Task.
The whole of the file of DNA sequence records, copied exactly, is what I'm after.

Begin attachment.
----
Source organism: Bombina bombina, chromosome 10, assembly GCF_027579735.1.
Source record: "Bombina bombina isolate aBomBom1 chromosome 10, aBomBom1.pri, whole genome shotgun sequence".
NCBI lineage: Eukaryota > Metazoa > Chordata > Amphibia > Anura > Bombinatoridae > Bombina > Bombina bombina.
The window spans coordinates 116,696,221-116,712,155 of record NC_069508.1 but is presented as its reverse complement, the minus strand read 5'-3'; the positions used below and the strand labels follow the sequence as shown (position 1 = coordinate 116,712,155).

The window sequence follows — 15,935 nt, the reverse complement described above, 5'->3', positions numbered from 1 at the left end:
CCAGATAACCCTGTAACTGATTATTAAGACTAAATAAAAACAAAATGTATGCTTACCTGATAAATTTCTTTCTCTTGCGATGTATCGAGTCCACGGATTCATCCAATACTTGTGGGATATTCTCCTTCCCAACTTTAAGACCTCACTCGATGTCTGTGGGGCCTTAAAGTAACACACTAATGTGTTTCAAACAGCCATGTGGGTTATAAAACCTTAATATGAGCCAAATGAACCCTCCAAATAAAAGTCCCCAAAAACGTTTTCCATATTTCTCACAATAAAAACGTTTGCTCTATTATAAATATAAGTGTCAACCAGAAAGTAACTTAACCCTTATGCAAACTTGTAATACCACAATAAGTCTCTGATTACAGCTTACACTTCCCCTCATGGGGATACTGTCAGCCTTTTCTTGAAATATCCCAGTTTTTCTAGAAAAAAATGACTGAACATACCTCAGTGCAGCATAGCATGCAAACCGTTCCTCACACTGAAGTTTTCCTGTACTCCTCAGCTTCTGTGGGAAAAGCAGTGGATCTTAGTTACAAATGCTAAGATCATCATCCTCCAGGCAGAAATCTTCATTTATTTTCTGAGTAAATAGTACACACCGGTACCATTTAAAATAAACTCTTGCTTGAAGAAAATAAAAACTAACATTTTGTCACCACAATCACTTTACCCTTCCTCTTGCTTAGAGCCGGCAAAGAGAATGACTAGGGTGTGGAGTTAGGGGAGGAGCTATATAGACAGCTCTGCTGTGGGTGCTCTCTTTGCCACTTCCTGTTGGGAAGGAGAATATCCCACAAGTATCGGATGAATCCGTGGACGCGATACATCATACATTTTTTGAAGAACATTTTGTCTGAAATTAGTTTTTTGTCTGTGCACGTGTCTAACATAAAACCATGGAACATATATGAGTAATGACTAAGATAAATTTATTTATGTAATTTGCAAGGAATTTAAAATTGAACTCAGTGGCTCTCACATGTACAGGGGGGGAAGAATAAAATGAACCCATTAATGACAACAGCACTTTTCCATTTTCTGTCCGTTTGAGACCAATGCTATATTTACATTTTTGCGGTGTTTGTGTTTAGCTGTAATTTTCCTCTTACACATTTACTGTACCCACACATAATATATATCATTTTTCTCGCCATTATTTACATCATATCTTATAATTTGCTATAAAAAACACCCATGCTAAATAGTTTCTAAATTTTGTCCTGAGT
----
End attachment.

Source organism: Bombina bombina, chromosome 10, assembly GCF_027579735.1.
Source record: "Bombina bombina isolate aBomBom1 chromosome 10, aBomBom1.pri, whole genome shotgun sequence".
NCBI lineage: Eukaryota > Metazoa > Chordata > Amphibia > Anura > Bombinatoridae > Bombina > Bombina bombina.
The window spans coordinates 116,696,221-116,712,155 of record NC_069508.1 but is presented as its reverse complement, the minus strand read 5'-3'; the positions used below and the strand labels follow the sequence as shown (position 1 = coordinate 116,712,155).

The window sequence follows — 15,935 nt, the reverse complement described above, 5'->3', positions numbered from 1 at the left end:
CCAGATAACCCTGTAACTGATTATTAAGACTAAATAAAAACAAAATGTATGCTTACCTGATAAATTTCTTTCTCTTGCGATGTATCGAGTCCACGGATTCATCCAATACTTGTGGGATATTCTCCTTCCCAACTTTAAGACCTCACTCGATGTCTGTGGGGCCTTAAAGTAACACACTAATGTGTTTCAAACAGCCATGTGGGTTATAAAACCTTAATATGAGCCAAATGAACCCTCCAAATAAAAGTCCCCAAAAACGTTTTCCATATTTCTCACAATAAAAACGTTTGCTCTATTATAAATATAAGTGTCAACCAGAAAGTAACTTAACCCTTATGCAAACTTGTAATACCACAATAAGTCTCTGATTACAGCTTACACTTCCCCTCATGGGGATACTGTCAGCCTTTTCTTGAAATATCCCAGTTTTTCTAGAAAAAAATGACTGAACATACCTCAGTGCAGCATAGCATGCAAACCGTTCCTCACACTGAAGTTTTCCTGTACTCCTCAGCTTCTGTGGGAAAAGCAGTGGATCTTAGTTACAAATGCTAAGATCATCATCCTCCAGGCAGAAATCTTCATTTATTTTCTGAGTAAATAGTACACACCGGTACCATTTAAAATAAACTCTTGCTTGAAGAAAATAAAAACTAACATTTTGTCACCACAATCACTTTACCCTTCCTCTTGCTTAGAGCCGGCAAAGAGAATGACTAGGGTGTGGAGTTAGGGGAGGAGCTATATAGACAGCTCTGCTGTGGGTGCTCTCTTTGCCACTTCCTGTTGGGAAGGAGAATATCCCACAAGTATCGGATGAATCCGTGGACGCGATACATCATACATTTTTTGAAGAACATTTTGTCTGAAATTAGTTTTTTGTCTGTGCACGTGTCTAACATAAAACCATGGAACATATATGAGTAATGACTAAGATAAATTTATTTATGTAATTTGCAAGGAATTTAAAATTGAACTCAGTGGCTCTCACATGTACAGGGGGGGAAGAATAAAATGAACCCATTAATGACAACAGCACTTTTCCATTTTCTGTCCGTTTGAGACCAATGCTATATTTACATTTTTGCGGTGTTTGTGTTTAGCTGTAATTTTCCTCTTACACATTTACTGTACCCACACATAATATATATCATTTTTCTCGCCATTATTTACATCATATCTTATAATTTGCTATAAAAAACACCCATGCTAAATAGTTTCTAAATTTTGTCCTGAGT